How cyber secure are you in 2020?
Cybersecurity is one of the biggest issues facing companies today. The last few years have witnessed some high-profile cases of cybercrime - from massive data breaches to flaws in microchips and cryptojacking. Attacks are both more and more frequent and increasingly sophisticated.
Experts predict that this year the number of connected devices in circulation worldwide will hit 200 billion. Our ever heavier reliance on technology, the vast quantities of data now communicated, and the extra risks generated by people working from home in the era of COVID are conspiring to make 2020 a potentially bumper year for cybercriminals.
What’s on the agenda for cybercriminals in 2020?
Currently, one of the biggest cybersecurity challenges facing organizations is cloud vulnerability. Companies are leveraging cloud applications more than ever before and storing sensitive data related to their employees and business operations on the cloud. Forbes predicts that 83% of enterprise workload will be on the cloud by the end of the year. Data breach, misconfiguration, insecure interfaces and APIs, account hijacking, malicious insider threats, and DDoS attacks are among the top cloud security threats for companies.
Other types of scam set to cause problems for organizations as the year goes on are cyberattacks in the form of complex and adaptive malicious software. AI fuzzing and machine learning poisoning are set to create huge problems.
Yet the biggest weak link for many companies remains its people. Lack of employee knowledge and awareness of cyber scams represent a major risk today. So-called social engineering attacks like phishing, which trick victims into sharing sensitive information such as logins and credit card information, are rife. Verizon’s 2019 Data Breach Investigations Report  states that this effective, high-reward, and minimal-investment strategy remains the number one cause of data breaches globally.
Along with its younger brother, SMiShing or SMS phishing, which uses messaging platforms such as WhatsApp to trick users into downloading malware on their phones, it looks set to pose problems for organizations throughout 2020 and beyond.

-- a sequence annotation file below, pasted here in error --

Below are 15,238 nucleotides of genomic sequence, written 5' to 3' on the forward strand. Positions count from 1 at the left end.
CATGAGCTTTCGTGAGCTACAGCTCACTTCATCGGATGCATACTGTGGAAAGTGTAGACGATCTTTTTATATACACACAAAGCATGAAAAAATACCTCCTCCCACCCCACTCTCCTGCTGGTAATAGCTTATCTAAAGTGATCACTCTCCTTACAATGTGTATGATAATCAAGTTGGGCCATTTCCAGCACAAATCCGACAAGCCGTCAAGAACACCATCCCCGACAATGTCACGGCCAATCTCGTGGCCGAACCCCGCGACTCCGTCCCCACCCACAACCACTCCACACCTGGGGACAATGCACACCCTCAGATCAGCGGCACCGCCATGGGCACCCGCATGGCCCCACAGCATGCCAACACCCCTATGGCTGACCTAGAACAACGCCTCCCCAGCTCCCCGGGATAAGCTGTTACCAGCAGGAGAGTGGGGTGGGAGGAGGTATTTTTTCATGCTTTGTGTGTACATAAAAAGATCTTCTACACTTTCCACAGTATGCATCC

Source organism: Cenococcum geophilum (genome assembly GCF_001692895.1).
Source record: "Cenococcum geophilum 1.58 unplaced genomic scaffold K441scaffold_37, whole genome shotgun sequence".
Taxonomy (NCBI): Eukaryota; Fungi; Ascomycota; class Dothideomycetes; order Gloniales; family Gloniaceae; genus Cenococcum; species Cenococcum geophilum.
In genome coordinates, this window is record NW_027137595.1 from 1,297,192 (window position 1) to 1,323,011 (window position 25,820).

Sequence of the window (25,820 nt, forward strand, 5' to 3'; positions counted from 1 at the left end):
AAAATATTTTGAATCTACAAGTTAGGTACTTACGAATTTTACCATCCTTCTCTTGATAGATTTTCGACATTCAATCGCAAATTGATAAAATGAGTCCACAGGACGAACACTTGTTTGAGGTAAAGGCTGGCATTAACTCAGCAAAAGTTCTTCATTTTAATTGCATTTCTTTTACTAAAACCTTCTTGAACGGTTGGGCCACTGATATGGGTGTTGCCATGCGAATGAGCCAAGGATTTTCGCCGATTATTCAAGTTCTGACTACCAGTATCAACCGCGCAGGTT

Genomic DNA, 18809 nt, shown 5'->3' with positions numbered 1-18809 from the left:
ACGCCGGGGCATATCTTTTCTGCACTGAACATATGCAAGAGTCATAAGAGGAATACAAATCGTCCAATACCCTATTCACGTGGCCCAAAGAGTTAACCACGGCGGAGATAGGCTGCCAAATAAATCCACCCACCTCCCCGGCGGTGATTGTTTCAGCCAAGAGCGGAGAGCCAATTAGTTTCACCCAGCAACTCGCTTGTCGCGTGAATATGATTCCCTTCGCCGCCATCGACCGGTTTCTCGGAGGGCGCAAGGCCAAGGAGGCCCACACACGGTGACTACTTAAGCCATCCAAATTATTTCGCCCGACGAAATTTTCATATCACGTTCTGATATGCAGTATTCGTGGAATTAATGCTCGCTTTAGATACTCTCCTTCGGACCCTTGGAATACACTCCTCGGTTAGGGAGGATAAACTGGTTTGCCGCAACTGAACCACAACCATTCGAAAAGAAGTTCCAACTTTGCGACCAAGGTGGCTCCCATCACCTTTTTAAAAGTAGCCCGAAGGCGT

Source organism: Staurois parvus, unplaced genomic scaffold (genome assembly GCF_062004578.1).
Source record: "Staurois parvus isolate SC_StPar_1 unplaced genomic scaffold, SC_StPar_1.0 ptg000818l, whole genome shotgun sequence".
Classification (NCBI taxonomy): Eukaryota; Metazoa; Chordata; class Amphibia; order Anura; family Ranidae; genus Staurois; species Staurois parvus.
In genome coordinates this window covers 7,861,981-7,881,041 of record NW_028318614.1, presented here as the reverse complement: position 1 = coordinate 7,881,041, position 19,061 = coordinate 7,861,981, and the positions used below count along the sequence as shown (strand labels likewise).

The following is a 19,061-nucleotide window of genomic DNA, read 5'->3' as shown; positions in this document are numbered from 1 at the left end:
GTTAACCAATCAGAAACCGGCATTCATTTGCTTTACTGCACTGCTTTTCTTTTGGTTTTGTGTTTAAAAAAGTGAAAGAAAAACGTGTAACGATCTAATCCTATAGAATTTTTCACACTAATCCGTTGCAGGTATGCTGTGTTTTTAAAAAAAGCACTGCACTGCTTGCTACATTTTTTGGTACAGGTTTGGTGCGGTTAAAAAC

Fighting back with a management system
Organizations can protect themselves from cybersecurity issues by implementing an information security management system (ISMS) compliant with an internationally recognized standard such as ISO 27001.
It helps organizations strengthen data security and mitigate the risk of data breaches. It addresses asset management, operational security, access control, incident management, human resource security and physical security. By following the best practices laid out in ISO 27001, companies can tackle security risks, protect sensitive data, and manage their security programs. To go one step further, they can certify their ISMS, thereby demonstrating to the outside world that they take information security seriously.
Moreover, with the ISO 27701 data privacy extension now available, there is no time like the present to implement a rigorous and compliant system. The extension’s goal is to enhance the existing ISMS in order to establish, implement, maintain, and continually improve a Privacy Information Management System (PIMS).
Cybercriminals can be agents of immeasurable disruption for the organizations caught in their crosshairs. But cybersecurity is all about staying ahead of threats rather than managing them later. By implementing a thorough, up-to-date and compliant information security management system, organizations can thwart criminals’ attacks and keep themselves and their stakeholders safe.